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  • Slaty Skimmer - (Libellula incesta)

    Slaty Skimmer - (Libellula incesta)

    Slaty Skimmers are dragonflies that find themselves at home in virtually any type of habitat, which means they are observed more often than their specialized relatives.

    Staff Writer (7/31/2017): Slaty Skimmers vary in appearance by gender. Males are a powdery light blue and juvenile females are a dark brown/black with wide yellow bands along the length of the abdomen. As females mature, they also become blue. Slaty Skimmers can easily be mistaken for Bar-Winged, Great Blue and Gray-waisted Skimmers. Bar-winged Skimmers have more dark lines at the front edge of their wings. Great Blue Skimmers have darker spots at the nodus (middle) of the forewings and bright, white faces. Gray-waisted Skimmers have narrower hindwings.

    Slaty Skimmers are comfortable in most environments, so they are common across the entire continent. Other members of the Libellula genus prefer more specific habitats and are less commonly observed. Look for Slaty Skimmers around any water source: springs, creeks, swamps, marshes, lagoons, etc. Flooded areas are also good conditions for temporarily expanded territories. Look for them throughout the summer months in sunny areas.

    Females mate with males near water and flick their fertilized eggs near the banks, or edges, of the water. Larvae (called naiads) remain underwater, feeding on aquatic insects. They look like insects themselves in this life stage. When ready, they crawl onto land, molt and become winged adults.

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    Details of the:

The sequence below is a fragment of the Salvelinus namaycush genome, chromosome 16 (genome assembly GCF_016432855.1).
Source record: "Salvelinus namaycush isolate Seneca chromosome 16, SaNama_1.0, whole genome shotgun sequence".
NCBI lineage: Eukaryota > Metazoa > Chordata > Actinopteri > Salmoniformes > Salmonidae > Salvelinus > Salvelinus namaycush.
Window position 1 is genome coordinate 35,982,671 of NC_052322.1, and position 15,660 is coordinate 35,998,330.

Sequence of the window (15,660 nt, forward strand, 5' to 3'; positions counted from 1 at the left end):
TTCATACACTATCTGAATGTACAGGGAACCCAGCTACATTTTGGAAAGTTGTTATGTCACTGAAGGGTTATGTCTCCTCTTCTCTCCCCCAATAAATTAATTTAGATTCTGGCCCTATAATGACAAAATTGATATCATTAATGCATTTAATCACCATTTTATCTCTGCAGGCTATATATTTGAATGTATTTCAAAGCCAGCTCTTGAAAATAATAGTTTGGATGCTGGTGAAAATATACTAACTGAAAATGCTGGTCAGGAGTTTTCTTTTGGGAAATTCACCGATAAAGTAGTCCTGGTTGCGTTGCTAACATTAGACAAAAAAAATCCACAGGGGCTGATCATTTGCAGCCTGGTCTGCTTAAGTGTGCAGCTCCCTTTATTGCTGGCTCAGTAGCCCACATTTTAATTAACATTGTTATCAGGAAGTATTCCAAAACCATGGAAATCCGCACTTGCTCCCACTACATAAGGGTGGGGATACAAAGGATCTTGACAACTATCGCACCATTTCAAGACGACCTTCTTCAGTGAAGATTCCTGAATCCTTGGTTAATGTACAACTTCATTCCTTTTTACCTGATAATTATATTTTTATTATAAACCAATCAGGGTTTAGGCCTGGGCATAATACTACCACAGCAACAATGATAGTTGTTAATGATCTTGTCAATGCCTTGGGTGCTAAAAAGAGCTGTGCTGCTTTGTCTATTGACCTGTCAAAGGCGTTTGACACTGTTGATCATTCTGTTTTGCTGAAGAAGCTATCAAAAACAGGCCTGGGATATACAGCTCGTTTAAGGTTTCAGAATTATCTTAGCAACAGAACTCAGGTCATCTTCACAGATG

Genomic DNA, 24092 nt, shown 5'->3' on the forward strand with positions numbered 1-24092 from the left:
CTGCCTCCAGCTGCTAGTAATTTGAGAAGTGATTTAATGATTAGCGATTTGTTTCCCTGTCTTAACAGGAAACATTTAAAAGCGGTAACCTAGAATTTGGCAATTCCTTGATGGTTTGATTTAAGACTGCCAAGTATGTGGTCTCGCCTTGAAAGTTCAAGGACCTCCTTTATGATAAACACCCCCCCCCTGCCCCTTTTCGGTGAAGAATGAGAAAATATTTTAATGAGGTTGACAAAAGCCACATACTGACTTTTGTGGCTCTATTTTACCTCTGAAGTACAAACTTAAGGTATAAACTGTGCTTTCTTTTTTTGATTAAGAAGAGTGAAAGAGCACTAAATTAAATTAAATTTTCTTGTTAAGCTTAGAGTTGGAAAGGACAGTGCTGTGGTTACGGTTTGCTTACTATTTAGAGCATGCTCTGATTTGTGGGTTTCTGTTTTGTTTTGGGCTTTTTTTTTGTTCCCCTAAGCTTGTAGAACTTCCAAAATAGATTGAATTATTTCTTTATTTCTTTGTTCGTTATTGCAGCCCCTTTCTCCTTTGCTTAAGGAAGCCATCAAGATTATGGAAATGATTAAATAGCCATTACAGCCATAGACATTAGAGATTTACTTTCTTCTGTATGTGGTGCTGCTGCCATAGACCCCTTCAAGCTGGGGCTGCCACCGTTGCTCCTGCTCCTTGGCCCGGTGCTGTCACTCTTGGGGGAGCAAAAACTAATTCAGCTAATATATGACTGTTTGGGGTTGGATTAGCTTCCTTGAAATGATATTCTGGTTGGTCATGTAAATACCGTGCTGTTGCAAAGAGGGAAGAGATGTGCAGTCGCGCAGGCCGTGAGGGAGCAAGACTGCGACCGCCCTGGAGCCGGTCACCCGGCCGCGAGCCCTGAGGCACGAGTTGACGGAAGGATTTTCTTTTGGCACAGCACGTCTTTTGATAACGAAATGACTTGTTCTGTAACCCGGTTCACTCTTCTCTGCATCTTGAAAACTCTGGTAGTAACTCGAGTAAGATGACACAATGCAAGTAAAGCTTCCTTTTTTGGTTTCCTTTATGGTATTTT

Slaty Skimmer

    Category: Dragonfly or Damselfly
    Common name: Slaty Skimmer
    Scientific Name: Libellula incesta

      Kingdom: Animalia
       Phylum: Arthropoda
        Class: Insecta
         Order: Odonata
          Family: Libellulidae
           Genus: Libellula
            Species: incesta

    Size (Adult, Length): 45mm to 57mm (1.77in to 2.24in)

    Identifying Colors: blue, black, yellow, brown, ivory

    Additional Descriptors: blue, powdery, dusty, bands, spots, flying, helpful

    North American Reach (Though Not Limited To*): Alabama; Alaska; Arizona; Arkansas; California; Colorado; Connecticut; Delaware; Florida; Georgia; Hawaii; Idaho; Illinois; Indiana; Iowa; Kansas; Kentucky; Louisiana; Maine; Maryland; Massachusetts; Michigan; Minnesota; Mississippi; Missouri; Montana; Nebraska; Nevada; New Hampshire; New Jersey; New Mexico; New York; North Carolina; North Dakota; Ohio; Oklahoma; Oregon; Pennsylvania; Rhode Island; South Carolina; South Dakota; Tennessee; Texas; Utah; Vermont; Virginia; Washington; West Virginia; Wisconsin; Wyoming; Alberta; British Columbia; Manitoba; New Brunswick; Newfoundland and Labrador; Nova Scotia; Ontario; Prince Edward Island; Quebec; Saskatchewan; Mexico

    * Keep in mind that an insect's reach is not limited by lines on a map and therefore may appear in areas/regions/states beyond those listed above.

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